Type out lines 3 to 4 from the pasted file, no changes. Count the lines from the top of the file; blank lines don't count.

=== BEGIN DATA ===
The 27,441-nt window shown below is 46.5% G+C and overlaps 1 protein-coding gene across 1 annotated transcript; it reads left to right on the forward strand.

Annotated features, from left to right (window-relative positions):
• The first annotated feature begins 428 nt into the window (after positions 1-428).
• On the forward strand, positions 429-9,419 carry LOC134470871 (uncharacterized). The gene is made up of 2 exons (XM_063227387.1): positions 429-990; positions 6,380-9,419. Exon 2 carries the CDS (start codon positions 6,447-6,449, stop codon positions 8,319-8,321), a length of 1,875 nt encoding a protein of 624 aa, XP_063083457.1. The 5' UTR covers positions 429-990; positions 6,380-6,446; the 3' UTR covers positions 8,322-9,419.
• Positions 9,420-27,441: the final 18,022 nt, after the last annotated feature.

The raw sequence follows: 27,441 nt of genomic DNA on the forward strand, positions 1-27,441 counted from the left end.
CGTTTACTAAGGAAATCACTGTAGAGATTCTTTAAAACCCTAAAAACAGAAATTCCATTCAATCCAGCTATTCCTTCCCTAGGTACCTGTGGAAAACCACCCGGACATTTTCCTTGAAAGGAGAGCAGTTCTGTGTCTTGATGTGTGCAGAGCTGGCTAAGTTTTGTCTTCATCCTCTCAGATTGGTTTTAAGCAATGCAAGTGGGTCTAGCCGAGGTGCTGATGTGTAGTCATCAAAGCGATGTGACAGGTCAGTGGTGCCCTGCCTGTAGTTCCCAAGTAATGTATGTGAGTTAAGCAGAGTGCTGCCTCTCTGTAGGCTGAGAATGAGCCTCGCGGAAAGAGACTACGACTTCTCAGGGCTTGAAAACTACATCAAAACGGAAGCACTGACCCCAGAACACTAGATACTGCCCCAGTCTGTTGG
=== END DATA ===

• The first annotated feature begins 428 nt into the window (after positions 1-428).
• On the forward strand, positions 429-9,419 carry LOC134470871 (uncharacterized). The gene is made up of 2 exons (XM_063227387.1): positions 429-990; positions 6,380-9,419. Exon 2 carries the CDS (start codon positions 6,447-6,449, stop codon positions 8,319-8,321), a length of 1,875 nt encoding a protein of 624 aa, XP_063083457.1. The 5' UTR covers positions 429-990; positions 6,380-6,446; the 3' UTR covers positions 8,322-9,419.